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New Zealand flag confirmed 1902

June 7, 2023

Its origins date from 1865 when the British government instructed that all ships from the colonies fly the Blue Ensign with the badge of the colony on it. (The Blue Ensign is the dark blue field with the Union Flag in the upper hoist corner.)

New Zealand didn’t have a recognised badge in 1865, so its vessels flew the Blue Ensign without any markings -unacceptable to the British government. It was then recommended that the four stars of the Southern Cross be used as New Zealand’s badge but this was rejected. Instead the words ‘New Zealand’ were added to the Blue Ensign, and later shortened to ‘NZ’ in red letters with white borders.

In 1869, the Southern Cross replaced ‘NZ’ on the Blue Ensign, signifying our place in the Pacific Ocean. This was represented by four five-pointed red stars with white borders to correspond with the colours of the Union Jack. Still officially a maritime flag, the flag was used on land, gradually becoming recognised as New Zealand’s national flag. In 1902, the flag officially became the National Flag of New Zealand.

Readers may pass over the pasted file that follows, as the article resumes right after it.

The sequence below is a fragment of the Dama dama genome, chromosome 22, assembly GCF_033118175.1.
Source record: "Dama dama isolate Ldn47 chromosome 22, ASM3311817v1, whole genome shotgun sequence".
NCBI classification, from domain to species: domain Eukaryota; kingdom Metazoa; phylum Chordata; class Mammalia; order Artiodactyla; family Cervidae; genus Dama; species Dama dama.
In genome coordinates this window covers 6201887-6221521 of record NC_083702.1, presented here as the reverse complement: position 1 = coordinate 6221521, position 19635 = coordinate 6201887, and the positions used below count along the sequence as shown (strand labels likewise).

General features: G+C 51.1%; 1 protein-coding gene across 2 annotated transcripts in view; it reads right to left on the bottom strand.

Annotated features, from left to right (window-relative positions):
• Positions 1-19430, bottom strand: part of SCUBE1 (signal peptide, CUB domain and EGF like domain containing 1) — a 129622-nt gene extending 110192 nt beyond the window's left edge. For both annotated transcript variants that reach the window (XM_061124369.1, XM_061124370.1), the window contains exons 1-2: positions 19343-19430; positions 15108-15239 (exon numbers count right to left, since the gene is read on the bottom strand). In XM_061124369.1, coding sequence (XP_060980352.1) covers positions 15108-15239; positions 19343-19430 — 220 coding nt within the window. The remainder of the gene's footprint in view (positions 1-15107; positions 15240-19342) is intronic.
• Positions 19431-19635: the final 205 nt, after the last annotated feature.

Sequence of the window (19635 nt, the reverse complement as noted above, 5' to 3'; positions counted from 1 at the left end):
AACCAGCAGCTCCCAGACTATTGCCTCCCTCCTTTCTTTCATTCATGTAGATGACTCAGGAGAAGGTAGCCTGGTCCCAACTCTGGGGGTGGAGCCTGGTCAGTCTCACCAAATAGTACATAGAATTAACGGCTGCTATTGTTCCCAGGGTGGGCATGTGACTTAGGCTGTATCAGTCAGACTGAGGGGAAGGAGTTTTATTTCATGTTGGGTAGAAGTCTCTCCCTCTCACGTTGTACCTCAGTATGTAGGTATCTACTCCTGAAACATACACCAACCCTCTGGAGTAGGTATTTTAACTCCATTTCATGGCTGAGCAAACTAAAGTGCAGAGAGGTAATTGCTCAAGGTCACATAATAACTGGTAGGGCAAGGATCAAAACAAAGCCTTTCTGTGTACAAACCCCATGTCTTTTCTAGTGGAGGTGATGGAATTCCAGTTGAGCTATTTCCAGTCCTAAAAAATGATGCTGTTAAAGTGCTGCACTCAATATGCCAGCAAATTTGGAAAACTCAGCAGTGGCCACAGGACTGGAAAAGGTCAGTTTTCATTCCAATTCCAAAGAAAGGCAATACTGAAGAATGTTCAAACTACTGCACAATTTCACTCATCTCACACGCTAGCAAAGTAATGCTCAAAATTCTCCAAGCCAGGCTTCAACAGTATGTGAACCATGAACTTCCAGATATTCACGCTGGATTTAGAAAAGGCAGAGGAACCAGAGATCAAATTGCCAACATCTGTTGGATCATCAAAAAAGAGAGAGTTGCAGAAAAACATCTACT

Some New Zealanders believe there should be a new flag which better reflects the country’s independence, while others argue that the design represents New Zealand’s strong past and present ties to the United Kingdom and its history as a part of the British Empire. In 2016, for the first time, New Zealanders voted on their flag. The options were the current New Zealand flag and the Silver Fern (Black, White and Blue) design which had been selected from among five designs in a referendum in 2015. Nearly 57% of voters opted for the current flag.

A new flag or flag it? This question leads to interesting debates with education groups when we visit Waitangi's Flagstaff which flies the three flags pictured

Read more about other New Zealand flags

Watch a video from Massey University on the history of the NZ flag